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Thursday, June 5, 2014

The Tank Man and His Nonviolent Stand: A Quarter of a Century Later

“Violence and power are not the same.” Rather, “Power and violence are opposites; where the one rules absolutely, the other is absent.” Therefore, “to speak of nonviolent power is actually redundant.” -Hannah Arendt

Tank Man faces off with a column of tanks in Beijing on June 5, 1989
Twenty five years ago today following the June 3-4, 1989 Tiananmen Square crackdown and Beijing massacre a lone man  walked out into the street carrying two grocery bags facing down a long column of tanks and for a moment stopping them and get on top of the lead tank before being spirited away. His identity and fate remain the subject of speculation.

The Tiananmen Square protests and the Democracy Movement formed by university students in April of 1989 was a non-violent challenge to the corruption, terror, and tyranny of the Chinese communist dictatorship that almost succeeded. Questions have arisen about decisions made by the demonstrators and/or naivete about the nature of the regime but two things have never been doubted: their courage and love of country.

On June 5, 1989 after the streets had run red with the blood of freedom martyrs this lone individual engaged in an act of nonviolent protest and resistance that will be remembered centuries from now. The world may never learn the name given to him by his family but he has a name determined by his action: Tank Man. The man who faced down the row of tanks in protest of what those tanks had done in the previous two nights.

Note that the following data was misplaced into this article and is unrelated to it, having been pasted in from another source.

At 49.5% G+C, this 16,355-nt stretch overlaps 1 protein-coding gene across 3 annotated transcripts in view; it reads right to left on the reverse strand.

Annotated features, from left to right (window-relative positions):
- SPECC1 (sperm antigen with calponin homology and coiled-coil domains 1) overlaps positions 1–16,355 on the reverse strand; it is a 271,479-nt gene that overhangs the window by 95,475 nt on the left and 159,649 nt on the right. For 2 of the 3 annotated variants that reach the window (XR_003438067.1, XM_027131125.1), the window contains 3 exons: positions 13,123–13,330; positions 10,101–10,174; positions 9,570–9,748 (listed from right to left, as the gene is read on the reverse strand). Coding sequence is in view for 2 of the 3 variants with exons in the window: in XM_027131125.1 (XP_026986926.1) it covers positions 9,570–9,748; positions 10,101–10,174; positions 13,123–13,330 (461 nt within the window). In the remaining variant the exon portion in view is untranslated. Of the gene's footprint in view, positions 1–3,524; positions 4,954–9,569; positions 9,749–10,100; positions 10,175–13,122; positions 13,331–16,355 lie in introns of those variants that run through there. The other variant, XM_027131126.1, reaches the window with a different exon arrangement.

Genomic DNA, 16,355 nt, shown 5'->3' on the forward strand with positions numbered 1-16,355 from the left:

Radley Balko has written a thought provoking piece in The Washington Post on June 4, 2014 titled: Be your own Tank Man that calls on all of us to learn from and when appropriate channel his courage to confront injustices and abuses of power in our own countries. 
Members of the FIU community on June 4, 2014

Last night, June 4, 2014 at Florida International University members of the university community gathered and said a prayer as part of a call to action by Initiatives for China and read their recommended prayer. Below is an excerpt from the prayer that was read aloud last night:

Let us give thanks for the courage of the young people of Tiananmen Square who 25 years ago showed the world that the Chinese people desire freedom and justice above all earthly goods, and who were willing to give their lives in their brave witness. May all be strengthened by their bravery. May all be blessed by their memory. 
All: Let us remember with gratitude the martyrs of Tiananmen Square. 
In this anniversary of China’s young martyrs let us pray that the Chinese leaders of today would turn their hearts away from fear and defensiveness, that they would reach out to the victims and victims’ families, and repent of the massacre of China’s youth. May repentance be the first step toward reconciliation and be a promise to history to never again turn on their own people in murder.
    Amen. That includes the Tank Man wherever he may be.

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